INDIANA PLANE CRASH PROBED Investigators are trying to discover why American Eagle Flight 4184 from Indianapolis to Chicago crashed Oct. 31 about 60 miles short of its destination, killing all 64 passengers and four crew members. Witnesses said wreckage of the twin-engine propjet was scattered across a muddy 40-acre soybean field in northwest Indiana, 30 miles south of Gary. Cold rain and wind were impeding the probe. Highway workers labored through the night to build a temporary gravel road to the site. Witnesses said there was driving rain when the plane went down. The plane's cockpit voice-recorder was recovered and the flight-recorder was being sought, Jim Hall, chairman of the National Transportation Safety Board, said Nov. 1. Mr. Hall told ABC news that ``airplanes operate every day in this type of weather. We'll have to look to see whether there were any unusual weather occurrences that might cause the result.'' He stressed that NTSB investigators would also study all other possible causes. Jackson decries campaign
For Jesse Jackson, a veteran of some of the fiercest civil rights battles of the past generation, this midterm campaign is ``the most painful season of political involvement I've seen in my adult life, frankly.'' In the 1960s, ``there was some sense of guilt and shame, even repentance, about racial injustice,'' said the Rev. Mr. Jackson at a Monitor breakfast Nov. 1. Now, he says, ``the sense of shame is gone.'' Many of the campaign messages on crime and welfare this year are racist in effect, he says. ``When [Georgia Republican Congressman Newt] Gingrich says, `There's nothing in Haiti worth spending one American life,' what he's really saying is it's an all-black country,'' Jackson said.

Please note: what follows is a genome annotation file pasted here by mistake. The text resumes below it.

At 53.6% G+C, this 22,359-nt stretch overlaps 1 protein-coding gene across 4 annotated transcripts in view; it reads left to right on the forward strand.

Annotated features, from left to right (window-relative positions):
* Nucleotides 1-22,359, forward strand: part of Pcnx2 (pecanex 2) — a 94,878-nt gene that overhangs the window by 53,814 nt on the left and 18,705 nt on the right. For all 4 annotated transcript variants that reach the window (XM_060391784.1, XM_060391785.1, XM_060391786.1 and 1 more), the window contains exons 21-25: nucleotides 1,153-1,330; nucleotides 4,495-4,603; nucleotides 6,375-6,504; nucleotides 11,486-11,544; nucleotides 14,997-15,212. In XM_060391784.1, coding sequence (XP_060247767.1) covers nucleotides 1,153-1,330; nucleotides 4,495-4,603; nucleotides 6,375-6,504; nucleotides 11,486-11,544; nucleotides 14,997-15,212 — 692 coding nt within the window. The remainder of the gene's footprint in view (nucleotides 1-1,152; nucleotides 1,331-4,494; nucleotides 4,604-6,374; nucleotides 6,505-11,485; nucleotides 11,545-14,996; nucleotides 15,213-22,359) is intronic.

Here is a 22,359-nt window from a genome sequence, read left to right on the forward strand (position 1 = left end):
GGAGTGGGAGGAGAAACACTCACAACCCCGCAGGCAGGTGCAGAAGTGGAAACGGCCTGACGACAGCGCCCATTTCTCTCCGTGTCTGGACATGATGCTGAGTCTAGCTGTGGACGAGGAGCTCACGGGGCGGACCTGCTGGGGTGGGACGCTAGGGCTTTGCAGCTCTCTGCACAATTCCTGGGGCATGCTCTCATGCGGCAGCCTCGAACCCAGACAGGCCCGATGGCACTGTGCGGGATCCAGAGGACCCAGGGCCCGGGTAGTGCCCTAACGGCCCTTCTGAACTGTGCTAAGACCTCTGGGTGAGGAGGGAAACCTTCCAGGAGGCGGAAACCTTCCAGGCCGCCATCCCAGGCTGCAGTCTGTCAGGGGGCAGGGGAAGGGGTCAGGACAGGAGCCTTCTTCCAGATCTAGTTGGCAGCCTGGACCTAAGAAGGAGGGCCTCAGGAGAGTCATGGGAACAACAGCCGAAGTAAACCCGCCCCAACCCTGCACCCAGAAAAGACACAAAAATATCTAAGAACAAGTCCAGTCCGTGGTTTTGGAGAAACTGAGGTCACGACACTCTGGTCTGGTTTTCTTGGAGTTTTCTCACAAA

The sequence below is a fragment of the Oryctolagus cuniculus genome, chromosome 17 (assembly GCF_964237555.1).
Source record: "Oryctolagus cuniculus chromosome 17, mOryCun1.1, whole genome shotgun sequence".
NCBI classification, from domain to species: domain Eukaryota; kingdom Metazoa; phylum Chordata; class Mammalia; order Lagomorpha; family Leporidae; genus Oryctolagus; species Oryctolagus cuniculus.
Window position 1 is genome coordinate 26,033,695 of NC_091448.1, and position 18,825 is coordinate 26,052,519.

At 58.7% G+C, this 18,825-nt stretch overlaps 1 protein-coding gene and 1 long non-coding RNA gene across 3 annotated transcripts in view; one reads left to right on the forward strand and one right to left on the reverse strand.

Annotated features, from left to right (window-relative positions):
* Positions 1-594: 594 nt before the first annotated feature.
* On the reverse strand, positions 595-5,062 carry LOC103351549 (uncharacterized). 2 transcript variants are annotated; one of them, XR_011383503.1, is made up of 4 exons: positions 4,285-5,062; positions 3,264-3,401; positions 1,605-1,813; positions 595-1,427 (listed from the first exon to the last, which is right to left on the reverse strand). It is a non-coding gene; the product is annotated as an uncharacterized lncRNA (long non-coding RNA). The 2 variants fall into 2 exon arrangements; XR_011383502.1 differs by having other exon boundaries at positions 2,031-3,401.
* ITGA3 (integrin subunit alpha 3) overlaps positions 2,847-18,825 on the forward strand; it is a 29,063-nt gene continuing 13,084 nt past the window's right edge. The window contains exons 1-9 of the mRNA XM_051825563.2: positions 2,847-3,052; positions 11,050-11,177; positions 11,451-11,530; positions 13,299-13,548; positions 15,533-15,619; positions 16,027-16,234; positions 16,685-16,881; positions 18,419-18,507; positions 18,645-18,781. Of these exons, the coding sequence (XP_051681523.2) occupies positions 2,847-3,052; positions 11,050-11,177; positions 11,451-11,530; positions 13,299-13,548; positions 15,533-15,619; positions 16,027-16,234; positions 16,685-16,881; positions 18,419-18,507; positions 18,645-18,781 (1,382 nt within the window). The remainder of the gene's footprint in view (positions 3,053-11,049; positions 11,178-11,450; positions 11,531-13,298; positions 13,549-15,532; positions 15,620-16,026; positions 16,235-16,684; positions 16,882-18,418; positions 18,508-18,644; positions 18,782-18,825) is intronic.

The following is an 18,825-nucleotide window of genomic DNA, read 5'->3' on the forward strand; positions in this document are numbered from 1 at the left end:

Rebels reject Mexican talks
Indian rebels in Chiapas state said Oct. 31 that they will not resume peace talks until the Mexican government solves the murders of three prominent Mexicans. The rebels also demanded independent observers be sent to the southern state to monitor activities by the Mexican Army, which they claim is harassing them.
Russia cuts oil to Cuba
Russia has suspended oil shipments to Cuba because the former Soviet client state has run out of sugar to repay its debt, a news agency reported Nov. 1. Under an agreement, Russia was to deliver 2.5 millions tons of oil to Cuba and it was to receive about a million tons of sugar in return, ITAR-Tass said.
NASA launched a spacecraft Nov. 1 from Cape Canaveral, Fla., on a mission to study the charged particles that continuously hurtle from the sun and can black out cities and interrupt communications.